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In my own words

A biography in my own words? Hmmmm. Not easy. How do I pick out the most influential and inspiring events in my horn-playing life? When I was little, my parents would insist that I did my piano practice, and I am grateful for that now. Living in different countries as a child gave me a deep love for global experiences, something I still have today. My dad was a journalist, my mum is a ballet critic and they were always very proud of me, my sister and my brother.

I decided I wanted to be a horn player at my very first horn lesson. Really! My first teacher was a trombone player and I adored him and the horn, so much so that I practiced as much as I could. And because I was spending all my time with my horn, school became quite a lonely place as my fellow classmates didn’t really understand my passion. So I lived for Sunday evenings when I rehearsed with a youth orchestra. I have to say that being a member of various youth orchestras was one of the most important and enjoyable parts of my musical training. Here, I found other young people who did not think it weird to spend lots of time alone practicing and listening to classical music. And nothing beat the fun we had on our tours…!

After 3 years at music college in London I “discovered” Berlin. The city was incredibly vibrant and exciting, and the first time that I heard the Berlin Phil live, I decided that I just had to be as close to this orchestra as possible. My first job was with the Berlin State Opera in 1991,just after the fall of the Berlin Wall so it was an exciting time to be in the city. Before I started there, I was worried that I would not enjoy playing opera… but I ended up adoring it.

In 2001, I got into the Berlin Philharmonic- something I had dreamed about but had never thought would ever become a reality. It probably sounds corny, but it’s the truth when I say that I am proud and grateful every day to play in this incredible orchestra.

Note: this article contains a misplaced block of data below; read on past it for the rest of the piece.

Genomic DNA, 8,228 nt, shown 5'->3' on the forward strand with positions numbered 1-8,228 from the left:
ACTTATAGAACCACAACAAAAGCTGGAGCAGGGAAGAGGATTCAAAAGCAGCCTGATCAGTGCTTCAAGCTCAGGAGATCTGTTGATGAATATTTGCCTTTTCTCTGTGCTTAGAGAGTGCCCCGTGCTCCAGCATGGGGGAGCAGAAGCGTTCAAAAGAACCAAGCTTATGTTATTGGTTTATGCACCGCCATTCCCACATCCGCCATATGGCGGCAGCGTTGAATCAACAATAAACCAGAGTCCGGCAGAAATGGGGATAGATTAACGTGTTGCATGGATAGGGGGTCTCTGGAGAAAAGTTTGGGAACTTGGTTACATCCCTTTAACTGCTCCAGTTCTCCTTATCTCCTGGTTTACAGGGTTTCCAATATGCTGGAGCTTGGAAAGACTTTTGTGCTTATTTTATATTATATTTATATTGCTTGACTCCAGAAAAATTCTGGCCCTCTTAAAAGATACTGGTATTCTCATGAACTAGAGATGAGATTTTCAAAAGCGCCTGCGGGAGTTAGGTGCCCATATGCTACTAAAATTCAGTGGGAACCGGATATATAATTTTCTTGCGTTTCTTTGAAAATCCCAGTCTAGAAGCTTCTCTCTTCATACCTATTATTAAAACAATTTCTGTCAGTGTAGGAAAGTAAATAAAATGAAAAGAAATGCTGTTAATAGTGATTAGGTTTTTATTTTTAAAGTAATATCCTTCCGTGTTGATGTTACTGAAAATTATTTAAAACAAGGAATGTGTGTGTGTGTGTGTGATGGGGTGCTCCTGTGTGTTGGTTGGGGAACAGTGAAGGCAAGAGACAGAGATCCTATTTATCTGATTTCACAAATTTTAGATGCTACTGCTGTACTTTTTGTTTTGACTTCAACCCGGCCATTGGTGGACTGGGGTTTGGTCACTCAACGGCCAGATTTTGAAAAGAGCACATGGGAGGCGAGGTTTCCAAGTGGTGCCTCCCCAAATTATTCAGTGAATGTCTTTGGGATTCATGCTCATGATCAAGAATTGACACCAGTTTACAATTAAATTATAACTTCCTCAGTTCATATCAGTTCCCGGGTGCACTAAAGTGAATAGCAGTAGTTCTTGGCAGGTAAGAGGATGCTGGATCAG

I started playing on an Alexander horn when I was 16. My teacher at the time told me that the sound I made on the horn suited an Alexander. This was very unusual at the time in England! I fell totally in love with the sound of this horn and wouldn´t play anything else. The Alex I play on now is a hand-hammered 103 Model with a yellow brass mouthpipe. It is a luxury for us in the Berlin Phil that we all play on 103s, it makes blending as a section a lot easier and we enjoy the close collaboration we have with Gebr. Alexander

My “day job” takes up most of my time and head space, but since I began doing interviews with soloists and conductors for the BPh´s Digital Concert Hall, and also being involved as a mentor and a presenter for the You Tube Symphony Orchestra 2011 in Sydney, I have become very passionate about online music communication. So I am hoping my new website is going to help with this. I would love to connect with musicians all over the world, to reach people who may not have easy access to live concerts or teachers, and also to try and encourage the younger people to realize how great classical music is. So please watch this space and feel free to let me know your suggestions, thoughts and wishes!

Click here to see a list of Sarah’s recordings


The Official Version

Sarah Willis was born in Maryland, USA and holds dual citizenship, British and American.

Her father was a foreign correspondent and her family lived in the USA, Tokyo and Moscow before moving to England when she was 13. She began playing the horn aged 14 at school and then attended the Royal College of Music Junior Department. She went on to study full time at the Guildhall School of Music and Drama, where her teachers included Anthony Halstead and Jeff Bryant.

She later studied with Fergus McWilliam in Berlin, where she became 2nd Horn in the Berlin State Opera under Daniel Barenboim in 1991. During this time, Sarah played as a guest with many top orchestras such as Chicago Symphony, London Symphony and the Sydney Symphony Orchestra and performed worldwide as a soloist and in various chamber music ensembles.

In 2001 Sarah Willis joined the Berlin Philharmonic, becoming the first female member of the brass section. She has recorded various acclaimed CDs including works such as the Brahms Horn Trio and the Rosetti Double Horn Concertos as well as the much celebrated CDs Opera! and Four Corners! with the Berlin Philharmonic Horns. Her latest solo album “Horn Discoveries” was released in 2014.

Sarah is involved in many of the Berlin Philharmonic education projects and especially enjoys creating and presenting Family Concerts. She also interviews conductors and soloists for the Digital Concert Hall and in 2011 she presented live to 33 million viewers during the Final Concert of the YouTube Symphony Orchestra. Sarah is passionate about music education and makes full use of digital technology and social media to reach audiences world- wide. She was chosen to be one of the first testers of Google Glass and used this experience to see how new technology could be used in classical music.

She is also a regular broadcaster and interviewer on TV and online and fronts the classical music programme Sarah´s Music for Deutsche Welle TV.

Sarah Willis plays on a Gebr. Alexander hand-hammered Model 103

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